Even under the best conditions, mixing the sound of a film as complex as Tron is difficult and time-consuming. It takes months to mix a two-hour movie. Consider the scene in The Abyss in which a chain is used to lower and raise an underwater device. The sound-effects mixers have synced the sound of a chain drive with the picture, but the visual perspective changes throughout the scene. Sometimes the chain is in the foreground of the shot, sometimes in the background. Sometimes it's to the left, sometimes in the middle, sometimes to the right, and sometimes behind. Each shift in visual perspective must be accounted for sonically, both spatially and timbrally. And that's just one sound. Each and every sound effect must be manipulated in the mix to sound convincing in the visual context.

The same is true of every word of dialog. It takes weeks to manicure each sound, and once that's done, hundreds of elements must then be mixed together to produce a seamless, convincing sonic reality. Good mixes never sound like what they really are: hundreds of disparate elements gathered from hundreds or thousands of sources, all blended together.

During mixing, each scene must be viewed again and again, sometimes hundreds of times. Usually, so many elements are in play at any given time that submixes must be made. Of course, with today's computerized mixing consoles and digital audio workstations, the job is much easier than it was in 1982—but it's still humans who make the decisions, and humans often disagree.

Most films use one mix engineer for dialog, one for sound effects, and one for music. Unbeknownst to us, the head mixer was having personal problems during the Tron mix.

Because he was angry, he mixed a noisy, sound-effects–heavy film out of what I'd hoped would be a more music-filled soundtrack—the visually cold Tron needed all the warmth it could get, I thought. Instead, wherever music and sound effects conflicted, the engineer ditched the music in favor of jangly sound effects. At one point the director dragged me outside, where I said to him, "You'd better tell that guy to tone down the sound effects and punch up the music. Otherwise, this film's going to be awfully noisy!" His answer: "Hey, you hired the guy, you tell him what to do!" My reply: "Hey, you're the director—you tell him what to do!" In the end, the engineer did what he wanted. While it's not what I would have wanted, it's still a darn good soundtrack.

We generated a variety of mixes: a 6-track, 70mm magnetic mix (five discrete, full-frequency-range front channels plus a mono surround channel), to be used in New York and Westwood, California only; a 4-track, 70mm Dolby Stereo magnetic mix; a 4-track Dolby Stereo optical mix; and a mono mix.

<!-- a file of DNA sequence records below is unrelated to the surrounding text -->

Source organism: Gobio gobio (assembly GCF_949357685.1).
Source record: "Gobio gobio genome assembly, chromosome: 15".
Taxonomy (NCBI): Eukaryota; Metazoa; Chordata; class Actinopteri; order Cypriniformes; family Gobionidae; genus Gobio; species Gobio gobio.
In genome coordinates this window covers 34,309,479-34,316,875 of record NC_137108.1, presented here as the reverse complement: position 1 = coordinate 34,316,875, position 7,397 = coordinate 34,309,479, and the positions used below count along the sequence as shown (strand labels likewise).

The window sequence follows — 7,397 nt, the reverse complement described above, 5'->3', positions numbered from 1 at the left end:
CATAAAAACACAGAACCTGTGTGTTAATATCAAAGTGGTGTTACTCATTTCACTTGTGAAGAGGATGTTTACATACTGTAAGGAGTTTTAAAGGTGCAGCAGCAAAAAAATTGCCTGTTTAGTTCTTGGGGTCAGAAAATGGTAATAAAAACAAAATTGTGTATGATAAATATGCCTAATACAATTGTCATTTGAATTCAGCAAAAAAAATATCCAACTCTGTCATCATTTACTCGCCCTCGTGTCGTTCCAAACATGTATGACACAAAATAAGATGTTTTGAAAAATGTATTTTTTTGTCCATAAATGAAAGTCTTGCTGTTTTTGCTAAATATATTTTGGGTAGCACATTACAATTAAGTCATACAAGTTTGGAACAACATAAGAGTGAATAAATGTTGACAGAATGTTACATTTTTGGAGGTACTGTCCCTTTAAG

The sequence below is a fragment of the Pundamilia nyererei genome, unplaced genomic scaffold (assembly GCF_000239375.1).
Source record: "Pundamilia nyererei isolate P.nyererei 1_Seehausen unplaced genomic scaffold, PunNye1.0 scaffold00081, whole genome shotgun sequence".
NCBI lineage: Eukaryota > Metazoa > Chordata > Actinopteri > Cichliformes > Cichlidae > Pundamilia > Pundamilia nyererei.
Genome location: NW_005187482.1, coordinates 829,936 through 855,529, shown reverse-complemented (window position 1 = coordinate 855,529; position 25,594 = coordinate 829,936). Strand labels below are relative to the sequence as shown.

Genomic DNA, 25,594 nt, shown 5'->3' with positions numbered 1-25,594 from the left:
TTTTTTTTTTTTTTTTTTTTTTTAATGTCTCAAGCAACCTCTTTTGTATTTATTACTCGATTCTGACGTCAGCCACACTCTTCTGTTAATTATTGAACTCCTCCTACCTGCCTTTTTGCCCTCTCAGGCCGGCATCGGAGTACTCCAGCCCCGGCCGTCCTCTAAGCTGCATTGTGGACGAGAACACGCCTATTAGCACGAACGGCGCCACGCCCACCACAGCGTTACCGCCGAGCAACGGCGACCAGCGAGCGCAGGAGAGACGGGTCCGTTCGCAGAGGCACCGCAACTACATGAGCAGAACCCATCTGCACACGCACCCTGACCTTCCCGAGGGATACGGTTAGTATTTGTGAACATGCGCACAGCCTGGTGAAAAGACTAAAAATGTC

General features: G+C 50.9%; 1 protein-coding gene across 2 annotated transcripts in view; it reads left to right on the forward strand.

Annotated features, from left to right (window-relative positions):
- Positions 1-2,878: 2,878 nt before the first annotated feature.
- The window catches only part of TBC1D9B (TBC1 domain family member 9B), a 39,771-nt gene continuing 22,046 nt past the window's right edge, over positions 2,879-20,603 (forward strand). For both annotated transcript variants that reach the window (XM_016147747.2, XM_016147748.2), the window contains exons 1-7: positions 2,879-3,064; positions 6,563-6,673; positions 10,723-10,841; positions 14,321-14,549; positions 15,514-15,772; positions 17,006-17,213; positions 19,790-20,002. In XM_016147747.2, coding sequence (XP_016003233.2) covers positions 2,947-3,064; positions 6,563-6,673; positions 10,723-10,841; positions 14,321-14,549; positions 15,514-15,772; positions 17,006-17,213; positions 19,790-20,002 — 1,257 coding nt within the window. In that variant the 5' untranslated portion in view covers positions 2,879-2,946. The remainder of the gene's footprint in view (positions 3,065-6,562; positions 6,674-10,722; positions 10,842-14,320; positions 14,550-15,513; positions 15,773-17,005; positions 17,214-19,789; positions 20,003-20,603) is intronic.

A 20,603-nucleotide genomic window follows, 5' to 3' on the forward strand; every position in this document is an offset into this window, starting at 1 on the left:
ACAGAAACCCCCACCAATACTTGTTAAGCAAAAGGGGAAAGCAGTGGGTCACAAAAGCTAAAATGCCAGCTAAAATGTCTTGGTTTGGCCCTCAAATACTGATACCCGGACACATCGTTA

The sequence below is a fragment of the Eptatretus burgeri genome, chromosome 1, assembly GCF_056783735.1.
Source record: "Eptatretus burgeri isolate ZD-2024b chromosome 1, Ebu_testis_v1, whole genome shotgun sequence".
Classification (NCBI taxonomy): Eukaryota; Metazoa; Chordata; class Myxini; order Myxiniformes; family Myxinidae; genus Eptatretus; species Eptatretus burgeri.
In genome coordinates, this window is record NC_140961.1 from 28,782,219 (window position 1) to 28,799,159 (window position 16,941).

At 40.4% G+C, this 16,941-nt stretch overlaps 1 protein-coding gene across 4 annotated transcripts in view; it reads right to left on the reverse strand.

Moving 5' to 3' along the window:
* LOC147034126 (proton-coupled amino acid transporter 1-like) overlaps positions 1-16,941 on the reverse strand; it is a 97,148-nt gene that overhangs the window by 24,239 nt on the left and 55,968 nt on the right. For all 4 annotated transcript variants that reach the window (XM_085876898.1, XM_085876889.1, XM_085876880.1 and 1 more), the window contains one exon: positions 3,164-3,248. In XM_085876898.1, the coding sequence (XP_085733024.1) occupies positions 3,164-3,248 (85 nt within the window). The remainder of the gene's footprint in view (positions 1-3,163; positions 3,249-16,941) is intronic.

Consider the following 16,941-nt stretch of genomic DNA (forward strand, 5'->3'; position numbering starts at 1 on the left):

Over and Out
Tron was a box-office flop. Though the concept was brilliant, the story was shaky, the script was predictable, plodding, and emotionally flat, and the acting, with the exception of Jeff Bridges, was stilted. The female lead, Cindy Morgan, was particularly awful, but there were some outstanding supporting talents, including David Warner and Barnard Hughes. Even the stiff Bruce Boxleitner did a heroic job, given the character he had to play.

The real stars of Tron were the computer animation (a first for motion pictures), the glowing special effects, the art design, the costumes, the cinematography, and (if I do say so myself) the sound. Tron was nominated for two Academy Awards: Best Sound and Best Costume Design. The film might have won for Best Sound another year, but in 1982 it was up against a little number called E.T.

While sound technology has changed dramatically in the years since I supervised the Tron soundtrack—notably the increased use of digital sound editing—the basic concepts have remained the same. The convincing, exciting, ultradynamic, 6-channel DTS and Dolby Digital soundtracks that accompany Hollywood's latest big-budget extravaganzas were created using the same basic techniques we used back in 1981 and 1982.

And even though you now know that all sounds in a movie are added after the fact and one at a time, when the lights go down you'll immediately forget all that and become lost in the story unfolding on the screen. That's what makes movies magic.